services they have tried. But, this does not support liability, as there is no tort in allowing
consumers to review products.
It goes on to note that even if Roca’s questionable legal terms are somehow enforceable against customers, they can only apply to current customers, not past customers.
Even if these facts could support a tortious interference claim, a relationship with a past
customer does not provide a basis for the claim…. While Roca Labs
has burdensome terms and conditions, we can find nowhere among those burdens any
obligation to be a repeat customer…. ?The mere hope that some of its past customers may
choose to buy again cannot be the basis for a tortious interference claim.? … Therefore, Roca
has no substantial likelihood of prevailing on the merits of its tortious interference claim,
because the claim fails as a matter of law.
Not surprisingly, the filing also notes that Roca Lab’s gag clause is almost certainly not legal in the first place:
Roca Labs complains that it put the
Defendants on notice of the unconscionable contract, and on that basis claims that it compelled
them to respect its outrageous (and unlawful) terms….
Roca Labs cannot
use the gag clauses as the basis for seeking injunctive relief, even as it applies to its customers
who wrote the reviews on the Defendants? website, because Roca Labs has presented no
legitimate business reason to support the gag clause….
Preventing customers from providing their opinion of Roca Labs? product is
not a legitimate business interest, but instead is itself a deceptive trade practice. Any act ?which
unfairly takes advantage of the lack of knowledge, ability, experience or capacity of a consumer;
or results in a gross disparity between the value received by a consumer and the price paid, to
the consumer?s detriment? constitutes an unconscionable trade practice.
Finally, the filing attacks the idea that there’s been a violation of Florida’s unfair trade practices dispute, noting that the intent of that law seems ironically at odds with Roca Labs’ attempted use of it. That is, the stated purpose of the law is to “protect the consuming public and legitimate business enterprises from those who engage in unfair methods of competition, or unconscionable, deceptive, or unfair acts or practices in the conduct of any trade or commerce.” And, since Roca is not a customer of Pissed Consumer and thus has no standing under the law. But again, even if it could, it’s pretty clear there’s no violation here:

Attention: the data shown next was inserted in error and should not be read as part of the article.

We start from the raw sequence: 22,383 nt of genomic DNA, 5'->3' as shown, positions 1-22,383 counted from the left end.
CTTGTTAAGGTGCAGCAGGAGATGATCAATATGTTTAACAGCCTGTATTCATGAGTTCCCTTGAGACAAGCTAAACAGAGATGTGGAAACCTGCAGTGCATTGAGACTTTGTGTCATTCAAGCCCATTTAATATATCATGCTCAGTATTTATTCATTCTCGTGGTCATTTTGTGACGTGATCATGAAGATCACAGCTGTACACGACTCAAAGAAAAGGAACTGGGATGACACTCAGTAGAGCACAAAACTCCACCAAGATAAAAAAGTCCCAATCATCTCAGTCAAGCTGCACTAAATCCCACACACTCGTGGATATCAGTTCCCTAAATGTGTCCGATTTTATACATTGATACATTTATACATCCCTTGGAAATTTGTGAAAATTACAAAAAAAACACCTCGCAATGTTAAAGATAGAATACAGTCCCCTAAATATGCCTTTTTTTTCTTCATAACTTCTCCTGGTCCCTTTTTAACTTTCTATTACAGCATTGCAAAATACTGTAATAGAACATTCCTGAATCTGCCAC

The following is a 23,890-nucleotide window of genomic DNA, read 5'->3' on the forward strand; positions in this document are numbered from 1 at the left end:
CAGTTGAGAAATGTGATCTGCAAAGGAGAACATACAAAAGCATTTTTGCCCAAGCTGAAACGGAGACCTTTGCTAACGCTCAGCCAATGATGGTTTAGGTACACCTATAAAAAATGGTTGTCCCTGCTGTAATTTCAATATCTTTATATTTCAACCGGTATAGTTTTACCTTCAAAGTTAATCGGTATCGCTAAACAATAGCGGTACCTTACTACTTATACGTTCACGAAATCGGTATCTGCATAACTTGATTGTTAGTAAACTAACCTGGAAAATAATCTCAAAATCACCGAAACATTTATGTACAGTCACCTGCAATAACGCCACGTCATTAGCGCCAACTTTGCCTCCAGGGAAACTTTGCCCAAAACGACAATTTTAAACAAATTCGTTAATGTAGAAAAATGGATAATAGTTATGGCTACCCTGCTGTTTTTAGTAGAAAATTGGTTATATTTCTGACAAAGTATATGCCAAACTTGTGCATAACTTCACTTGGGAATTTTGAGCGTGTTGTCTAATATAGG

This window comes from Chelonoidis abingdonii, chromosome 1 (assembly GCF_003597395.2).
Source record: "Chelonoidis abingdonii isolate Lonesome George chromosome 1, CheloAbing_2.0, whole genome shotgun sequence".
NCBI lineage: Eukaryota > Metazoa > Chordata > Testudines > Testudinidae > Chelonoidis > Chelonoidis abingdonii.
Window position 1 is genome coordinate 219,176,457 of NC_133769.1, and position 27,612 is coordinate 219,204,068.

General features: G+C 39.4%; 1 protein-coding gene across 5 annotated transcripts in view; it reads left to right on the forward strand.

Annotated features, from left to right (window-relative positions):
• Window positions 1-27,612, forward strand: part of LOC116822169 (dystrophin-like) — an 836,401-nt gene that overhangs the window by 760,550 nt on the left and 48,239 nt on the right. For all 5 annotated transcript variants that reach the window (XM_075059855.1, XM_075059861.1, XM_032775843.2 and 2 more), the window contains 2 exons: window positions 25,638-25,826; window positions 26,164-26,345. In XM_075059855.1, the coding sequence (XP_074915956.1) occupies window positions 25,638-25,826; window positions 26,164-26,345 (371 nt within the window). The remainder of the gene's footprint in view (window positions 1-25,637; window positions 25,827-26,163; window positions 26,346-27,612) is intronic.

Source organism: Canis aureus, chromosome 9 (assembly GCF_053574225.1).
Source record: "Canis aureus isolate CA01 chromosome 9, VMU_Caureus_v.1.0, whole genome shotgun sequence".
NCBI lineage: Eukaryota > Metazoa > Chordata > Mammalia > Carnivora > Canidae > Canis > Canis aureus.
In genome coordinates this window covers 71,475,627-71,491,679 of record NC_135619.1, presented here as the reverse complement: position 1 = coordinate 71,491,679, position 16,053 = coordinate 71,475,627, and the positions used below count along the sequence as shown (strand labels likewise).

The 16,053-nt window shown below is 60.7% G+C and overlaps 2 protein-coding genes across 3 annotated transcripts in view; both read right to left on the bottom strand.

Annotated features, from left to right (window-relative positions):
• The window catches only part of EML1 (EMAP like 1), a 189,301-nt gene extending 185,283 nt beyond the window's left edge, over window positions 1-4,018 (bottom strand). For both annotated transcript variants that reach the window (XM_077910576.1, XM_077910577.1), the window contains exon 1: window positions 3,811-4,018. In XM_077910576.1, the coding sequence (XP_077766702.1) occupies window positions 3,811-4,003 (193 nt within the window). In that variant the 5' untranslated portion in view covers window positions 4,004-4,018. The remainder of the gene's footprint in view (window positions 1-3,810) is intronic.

Plaintiff says that a ?practice is unfair when it offends established public policy and when
the practice is immoral, unethical, oppressive, unscrupulous or substantially injurious.? … Defendants agree. The suppression of consumer reviews, some of which warn consumers
of negative health consequences, fits that description. Meanwhile, no reasonable person could contort that definition into ?allowing consumers to share their experiences to the benefit of
Let us presume, arguendo, that Defendants are the evil conspiracy that Roca paints them
to be; even reprehensible conduct is not actionable under FDUTPA absent loss or damage to a
consumer…. There is
no identifiable loss or damage to a consumer here, and unless Roca is a consumer of the
Defendants? services or products, it lacks standing to bring such a claim on behalf of other
consumers who have no quarrel with the Defendants. Roca Labs calling this business
?immoral,? is not enough to give it standing under FDUTPA19 (although it is ironic).
And that’s not even getting into the fact that the law requires everything to have happened in Florida (PissedConsumer is a NY-based operation) or the fact that you have to prove damages, and Roca Labs (conveniently) doesn’t even bother to present any evidence of damages.
In the end, the filing is fairly damning across the board. It seems likely that Roca Labs went through its usual paces in trying to intimidate PissedConsumer over the negative reviews, not realizing that it might have competent legal help who could actually respond to the questionable legal theories that Roca Labs was using in trying to have negative reviews blocked and censored.
Filed Under: censorship, defamation, dietary supplements, florida, gastric bypass, nutraceutical, nutritional supplements, pissed consumer, tortious interference
Companies: consumer opinion corp., pissedconsumer, roca labs